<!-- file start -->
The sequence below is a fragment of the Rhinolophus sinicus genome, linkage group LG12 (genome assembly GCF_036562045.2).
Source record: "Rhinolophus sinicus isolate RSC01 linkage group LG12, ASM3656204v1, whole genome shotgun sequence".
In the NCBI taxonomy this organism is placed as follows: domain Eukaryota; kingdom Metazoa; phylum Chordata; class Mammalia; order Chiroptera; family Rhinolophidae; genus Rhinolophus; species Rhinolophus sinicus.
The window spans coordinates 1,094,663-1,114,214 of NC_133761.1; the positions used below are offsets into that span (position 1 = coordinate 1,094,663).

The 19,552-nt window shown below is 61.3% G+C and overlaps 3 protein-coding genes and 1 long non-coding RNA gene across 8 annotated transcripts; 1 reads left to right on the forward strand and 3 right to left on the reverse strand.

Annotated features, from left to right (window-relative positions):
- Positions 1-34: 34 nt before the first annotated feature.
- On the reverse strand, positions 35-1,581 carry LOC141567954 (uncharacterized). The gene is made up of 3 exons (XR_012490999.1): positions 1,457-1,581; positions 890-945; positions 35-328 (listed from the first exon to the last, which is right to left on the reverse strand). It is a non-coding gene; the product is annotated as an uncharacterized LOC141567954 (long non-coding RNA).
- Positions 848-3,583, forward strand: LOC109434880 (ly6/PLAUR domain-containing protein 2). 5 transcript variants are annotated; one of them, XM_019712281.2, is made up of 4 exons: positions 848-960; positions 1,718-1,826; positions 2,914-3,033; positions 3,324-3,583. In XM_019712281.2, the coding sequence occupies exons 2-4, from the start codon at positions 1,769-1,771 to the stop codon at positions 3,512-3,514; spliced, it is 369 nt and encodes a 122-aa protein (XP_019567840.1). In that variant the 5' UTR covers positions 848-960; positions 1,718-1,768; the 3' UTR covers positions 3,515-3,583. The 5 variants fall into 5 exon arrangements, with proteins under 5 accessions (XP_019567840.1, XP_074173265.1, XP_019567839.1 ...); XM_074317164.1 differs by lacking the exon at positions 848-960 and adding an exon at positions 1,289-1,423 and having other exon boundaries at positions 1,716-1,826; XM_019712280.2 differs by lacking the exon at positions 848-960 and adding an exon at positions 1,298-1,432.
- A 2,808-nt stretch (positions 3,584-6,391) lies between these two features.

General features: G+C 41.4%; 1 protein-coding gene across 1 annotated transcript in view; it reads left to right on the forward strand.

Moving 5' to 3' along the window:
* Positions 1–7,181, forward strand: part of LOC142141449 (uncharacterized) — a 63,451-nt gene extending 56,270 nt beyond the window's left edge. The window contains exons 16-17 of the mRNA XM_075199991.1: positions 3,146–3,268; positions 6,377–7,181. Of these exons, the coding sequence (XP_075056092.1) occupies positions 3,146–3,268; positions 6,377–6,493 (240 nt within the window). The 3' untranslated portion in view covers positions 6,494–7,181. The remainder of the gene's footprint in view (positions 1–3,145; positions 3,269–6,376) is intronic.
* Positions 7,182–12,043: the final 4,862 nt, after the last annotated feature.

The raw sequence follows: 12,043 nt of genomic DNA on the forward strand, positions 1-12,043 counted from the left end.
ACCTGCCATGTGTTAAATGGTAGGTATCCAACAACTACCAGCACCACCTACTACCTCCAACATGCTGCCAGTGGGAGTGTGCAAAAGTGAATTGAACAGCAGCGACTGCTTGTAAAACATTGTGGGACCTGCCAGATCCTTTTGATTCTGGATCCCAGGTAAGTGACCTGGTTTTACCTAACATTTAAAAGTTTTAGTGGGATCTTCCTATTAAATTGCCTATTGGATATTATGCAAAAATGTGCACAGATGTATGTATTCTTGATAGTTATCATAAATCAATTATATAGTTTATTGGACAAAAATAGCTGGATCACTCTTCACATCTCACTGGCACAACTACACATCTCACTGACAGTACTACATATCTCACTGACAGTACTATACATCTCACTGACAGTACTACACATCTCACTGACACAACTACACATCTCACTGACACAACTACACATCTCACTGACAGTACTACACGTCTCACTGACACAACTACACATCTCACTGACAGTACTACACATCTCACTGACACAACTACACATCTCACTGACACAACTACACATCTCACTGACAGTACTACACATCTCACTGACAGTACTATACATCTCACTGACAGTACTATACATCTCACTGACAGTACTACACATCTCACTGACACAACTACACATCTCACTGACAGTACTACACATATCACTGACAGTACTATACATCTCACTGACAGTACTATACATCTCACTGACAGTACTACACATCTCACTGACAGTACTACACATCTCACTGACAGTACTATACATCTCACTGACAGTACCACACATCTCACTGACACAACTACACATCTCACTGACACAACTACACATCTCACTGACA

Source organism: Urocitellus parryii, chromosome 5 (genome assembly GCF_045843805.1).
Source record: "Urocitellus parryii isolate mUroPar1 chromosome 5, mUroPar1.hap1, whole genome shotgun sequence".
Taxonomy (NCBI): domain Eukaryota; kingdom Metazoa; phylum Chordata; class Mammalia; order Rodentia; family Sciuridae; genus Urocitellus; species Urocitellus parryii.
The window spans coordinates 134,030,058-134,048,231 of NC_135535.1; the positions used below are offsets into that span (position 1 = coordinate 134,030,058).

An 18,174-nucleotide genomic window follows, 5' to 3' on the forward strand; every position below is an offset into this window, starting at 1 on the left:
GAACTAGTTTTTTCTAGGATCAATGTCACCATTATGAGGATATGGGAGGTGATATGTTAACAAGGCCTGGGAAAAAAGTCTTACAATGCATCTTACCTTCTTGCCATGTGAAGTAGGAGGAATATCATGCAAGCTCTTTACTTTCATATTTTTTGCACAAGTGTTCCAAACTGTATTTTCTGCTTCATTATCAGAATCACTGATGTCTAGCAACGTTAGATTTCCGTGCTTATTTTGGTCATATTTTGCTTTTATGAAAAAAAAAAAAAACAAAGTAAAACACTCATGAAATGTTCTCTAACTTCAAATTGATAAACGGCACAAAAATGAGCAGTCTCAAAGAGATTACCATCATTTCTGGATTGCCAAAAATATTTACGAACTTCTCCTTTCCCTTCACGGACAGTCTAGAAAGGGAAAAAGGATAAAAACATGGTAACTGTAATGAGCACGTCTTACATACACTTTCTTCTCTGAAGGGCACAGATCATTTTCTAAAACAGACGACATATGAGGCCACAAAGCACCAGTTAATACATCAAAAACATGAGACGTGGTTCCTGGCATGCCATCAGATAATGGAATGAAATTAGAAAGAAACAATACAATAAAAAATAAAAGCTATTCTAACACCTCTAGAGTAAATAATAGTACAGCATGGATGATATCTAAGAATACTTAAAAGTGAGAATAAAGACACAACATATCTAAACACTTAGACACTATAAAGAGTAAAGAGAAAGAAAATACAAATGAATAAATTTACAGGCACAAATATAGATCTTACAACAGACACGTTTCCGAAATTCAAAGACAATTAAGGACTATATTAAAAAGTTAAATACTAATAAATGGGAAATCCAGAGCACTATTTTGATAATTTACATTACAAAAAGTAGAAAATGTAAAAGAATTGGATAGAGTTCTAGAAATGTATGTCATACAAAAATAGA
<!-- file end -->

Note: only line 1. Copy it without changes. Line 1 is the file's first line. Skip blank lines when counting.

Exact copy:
The sequence below is a fragment of the Rhinolophus sinicus genome, linkage group LG12 (genome assembly GCF_036562045.2).